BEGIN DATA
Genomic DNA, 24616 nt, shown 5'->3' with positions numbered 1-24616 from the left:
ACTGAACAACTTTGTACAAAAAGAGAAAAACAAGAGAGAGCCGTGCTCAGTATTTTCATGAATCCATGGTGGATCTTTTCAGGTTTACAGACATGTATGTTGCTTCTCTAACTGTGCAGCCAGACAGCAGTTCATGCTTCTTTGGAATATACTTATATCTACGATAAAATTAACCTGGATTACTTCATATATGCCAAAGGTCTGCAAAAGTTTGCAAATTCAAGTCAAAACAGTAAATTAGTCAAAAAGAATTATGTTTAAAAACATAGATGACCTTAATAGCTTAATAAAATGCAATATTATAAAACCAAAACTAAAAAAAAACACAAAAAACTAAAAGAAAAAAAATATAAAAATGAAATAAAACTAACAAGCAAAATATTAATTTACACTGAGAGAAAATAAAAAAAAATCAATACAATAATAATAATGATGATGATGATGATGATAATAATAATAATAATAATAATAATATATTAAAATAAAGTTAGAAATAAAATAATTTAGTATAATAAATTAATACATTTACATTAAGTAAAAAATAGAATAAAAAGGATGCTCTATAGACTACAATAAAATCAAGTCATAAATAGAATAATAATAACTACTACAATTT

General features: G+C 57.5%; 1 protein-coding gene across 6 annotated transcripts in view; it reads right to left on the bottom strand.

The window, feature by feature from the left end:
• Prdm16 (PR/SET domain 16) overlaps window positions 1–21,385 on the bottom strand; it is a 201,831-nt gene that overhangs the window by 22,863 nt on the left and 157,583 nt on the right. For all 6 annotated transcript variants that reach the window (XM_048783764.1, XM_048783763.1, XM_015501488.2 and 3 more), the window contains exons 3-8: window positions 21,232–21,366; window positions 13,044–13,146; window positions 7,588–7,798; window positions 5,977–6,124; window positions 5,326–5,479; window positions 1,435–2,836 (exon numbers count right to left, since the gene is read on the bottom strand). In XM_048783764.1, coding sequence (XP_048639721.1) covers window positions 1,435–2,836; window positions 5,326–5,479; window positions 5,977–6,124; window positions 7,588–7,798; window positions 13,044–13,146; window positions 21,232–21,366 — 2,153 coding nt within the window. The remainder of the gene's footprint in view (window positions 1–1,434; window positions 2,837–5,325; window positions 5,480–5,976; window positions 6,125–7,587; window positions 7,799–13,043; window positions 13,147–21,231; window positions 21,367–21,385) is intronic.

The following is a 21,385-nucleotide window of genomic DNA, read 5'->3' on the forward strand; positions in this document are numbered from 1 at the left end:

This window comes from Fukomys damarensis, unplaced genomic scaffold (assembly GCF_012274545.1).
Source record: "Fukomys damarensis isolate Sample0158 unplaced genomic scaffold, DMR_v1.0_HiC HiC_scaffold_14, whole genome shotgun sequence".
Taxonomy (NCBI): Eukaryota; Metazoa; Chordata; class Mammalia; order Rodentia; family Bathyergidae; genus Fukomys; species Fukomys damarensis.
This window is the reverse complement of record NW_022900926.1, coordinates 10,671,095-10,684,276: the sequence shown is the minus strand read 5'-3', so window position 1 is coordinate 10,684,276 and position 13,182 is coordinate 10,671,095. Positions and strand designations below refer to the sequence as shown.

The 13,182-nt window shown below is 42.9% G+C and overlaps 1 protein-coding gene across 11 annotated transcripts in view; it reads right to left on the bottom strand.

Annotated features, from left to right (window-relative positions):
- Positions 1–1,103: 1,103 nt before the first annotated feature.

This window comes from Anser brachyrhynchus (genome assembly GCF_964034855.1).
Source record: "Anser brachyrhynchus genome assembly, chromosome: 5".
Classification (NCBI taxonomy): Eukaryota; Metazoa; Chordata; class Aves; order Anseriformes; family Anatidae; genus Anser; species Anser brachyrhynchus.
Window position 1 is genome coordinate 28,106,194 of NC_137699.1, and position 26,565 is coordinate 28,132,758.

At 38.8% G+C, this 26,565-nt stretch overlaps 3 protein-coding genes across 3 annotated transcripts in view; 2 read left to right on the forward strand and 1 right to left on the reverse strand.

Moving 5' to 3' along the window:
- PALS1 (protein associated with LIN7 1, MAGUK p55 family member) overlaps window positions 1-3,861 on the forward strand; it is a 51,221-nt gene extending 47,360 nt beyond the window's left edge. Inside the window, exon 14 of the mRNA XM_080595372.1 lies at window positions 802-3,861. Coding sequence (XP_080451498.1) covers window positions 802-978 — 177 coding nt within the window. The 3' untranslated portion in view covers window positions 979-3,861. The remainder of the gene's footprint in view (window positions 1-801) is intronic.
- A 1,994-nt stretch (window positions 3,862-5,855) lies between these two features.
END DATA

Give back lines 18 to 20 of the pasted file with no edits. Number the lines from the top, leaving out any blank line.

At 38.8% G+C, this 26,565-nt stretch overlaps 3 protein-coding genes across 3 annotated transcripts in view; 2 read left to right on the forward strand and 1 right to left on the reverse strand.

Moving 5' to 3' along the window:
- PALS1 (protein associated with LIN7 1, MAGUK p55 family member) overlaps window positions 1-3,861 on the forward strand; it is a 51,221-nt gene extending 47,360 nt beyond the window's left edge. Inside the window, exon 14 of the mRNA XM_080595372.1 lies at window positions 802-3,861. Coding sequence (XP_080451498.1) covers window positions 802-978 — 177 coding nt within the window. The 3' untranslated portion in view covers window positions 979-3,861. The remainder of the gene's footprint in view (window positions 1-801) is intronic.